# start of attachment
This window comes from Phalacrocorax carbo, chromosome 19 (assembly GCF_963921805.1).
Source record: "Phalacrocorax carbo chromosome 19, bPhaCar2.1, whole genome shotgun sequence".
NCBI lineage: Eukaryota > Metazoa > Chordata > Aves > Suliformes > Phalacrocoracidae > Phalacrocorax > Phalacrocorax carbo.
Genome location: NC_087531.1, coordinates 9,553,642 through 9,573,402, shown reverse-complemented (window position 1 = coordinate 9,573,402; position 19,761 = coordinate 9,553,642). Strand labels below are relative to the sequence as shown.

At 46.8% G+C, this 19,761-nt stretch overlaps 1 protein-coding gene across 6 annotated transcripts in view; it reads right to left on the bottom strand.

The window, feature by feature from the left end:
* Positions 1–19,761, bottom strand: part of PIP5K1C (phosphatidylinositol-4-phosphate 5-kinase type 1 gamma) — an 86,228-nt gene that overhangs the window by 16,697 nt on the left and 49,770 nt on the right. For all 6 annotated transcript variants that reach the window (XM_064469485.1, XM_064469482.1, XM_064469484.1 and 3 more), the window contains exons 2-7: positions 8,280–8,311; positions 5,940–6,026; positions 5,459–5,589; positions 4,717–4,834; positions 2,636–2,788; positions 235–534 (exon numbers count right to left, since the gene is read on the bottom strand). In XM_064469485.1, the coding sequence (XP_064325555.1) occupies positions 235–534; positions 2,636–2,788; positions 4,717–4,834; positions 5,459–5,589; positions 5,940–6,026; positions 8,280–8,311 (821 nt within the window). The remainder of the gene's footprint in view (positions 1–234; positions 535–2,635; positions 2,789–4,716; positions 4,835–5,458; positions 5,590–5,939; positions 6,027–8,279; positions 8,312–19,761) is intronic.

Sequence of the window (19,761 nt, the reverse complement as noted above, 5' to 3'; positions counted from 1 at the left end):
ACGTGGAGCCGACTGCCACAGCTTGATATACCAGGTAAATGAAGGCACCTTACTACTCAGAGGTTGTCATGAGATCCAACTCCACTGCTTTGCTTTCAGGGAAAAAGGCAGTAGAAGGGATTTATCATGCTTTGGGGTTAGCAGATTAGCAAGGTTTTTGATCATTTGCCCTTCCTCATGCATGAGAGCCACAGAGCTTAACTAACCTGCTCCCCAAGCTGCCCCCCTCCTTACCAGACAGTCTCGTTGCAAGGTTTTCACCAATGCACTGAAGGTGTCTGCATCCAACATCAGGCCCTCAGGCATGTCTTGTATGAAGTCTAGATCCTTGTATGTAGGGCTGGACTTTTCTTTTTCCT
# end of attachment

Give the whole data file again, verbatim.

This window comes from Phalacrocorax carbo, chromosome 19 (assembly GCF_963921805.1).
Source record: "Phalacrocorax carbo chromosome 19, bPhaCar2.1, whole genome shotgun sequence".
NCBI lineage: Eukaryota > Metazoa > Chordata > Aves > Suliformes > Phalacrocoracidae > Phalacrocorax > Phalacrocorax carbo.
Genome location: NC_087531.1, coordinates 9,553,642 through 9,573,402, shown reverse-complemented (window position 1 = coordinate 9,573,402; position 19,761 = coordinate 9,553,642). Strand labels below are relative to the sequence as shown.

At 46.8% G+C, this 19,761-nt stretch overlaps 1 protein-coding gene across 6 annotated transcripts in view; it reads right to left on the bottom strand.

The window, feature by feature from the left end:
* Positions 1–19,761, bottom strand: part of PIP5K1C (phosphatidylinositol-4-phosphate 5-kinase type 1 gamma) — an 86,228-nt gene that overhangs the window by 16,697 nt on the left and 49,770 nt on the right. For all 6 annotated transcript variants that reach the window (XM_064469485.1, XM_064469482.1, XM_064469484.1 and 3 more), the window contains exons 2-7: positions 8,280–8,311; positions 5,940–6,026; positions 5,459–5,589; positions 4,717–4,834; positions 2,636–2,788; positions 235–534 (exon numbers count right to left, since the gene is read on the bottom strand). In XM_064469485.1, the coding sequence (XP_064325555.1) occupies positions 235–534; positions 2,636–2,788; positions 4,717–4,834; positions 5,459–5,589; positions 5,940–6,026; positions 8,280–8,311 (821 nt within the window). The remainder of the gene's footprint in view (positions 1–234; positions 535–2,635; positions 2,789–4,716; positions 4,835–5,458; positions 5,590–5,939; positions 6,027–8,279; positions 8,312–19,761) is intronic.

Sequence of the window (19,761 nt, the reverse complement as noted above, 5' to 3'; positions counted from 1 at the left end):
ACGTGGAGCCGACTGCCACAGCTTGATATACCAGGTAAATGAAGGCACCTTACTACTCAGAGGTTGTCATGAGATCCAACTCCACTGCTTTGCTTTCAGGGAAAAAGGCAGTAGAAGGGATTTATCATGCTTTGGGGTTAGCAGATTAGCAAGGTTTTTGATCATTTGCCCTTCCTCATGCATGAGAGCCACAGAGCTTAACTAACCTGCTCCCCAAGCTGCCCCCCTCCTTACCAGACAGTCTCGTTGCAAGGTTTTCACCAATGCACTGAAGGTGTCTGCATCCAACATCAGGCCCTCAGGCATGTCTTGTATGAAGTCTAGATCCTTGTATGTAGGGCTGGACTTTTCTTTTTCCT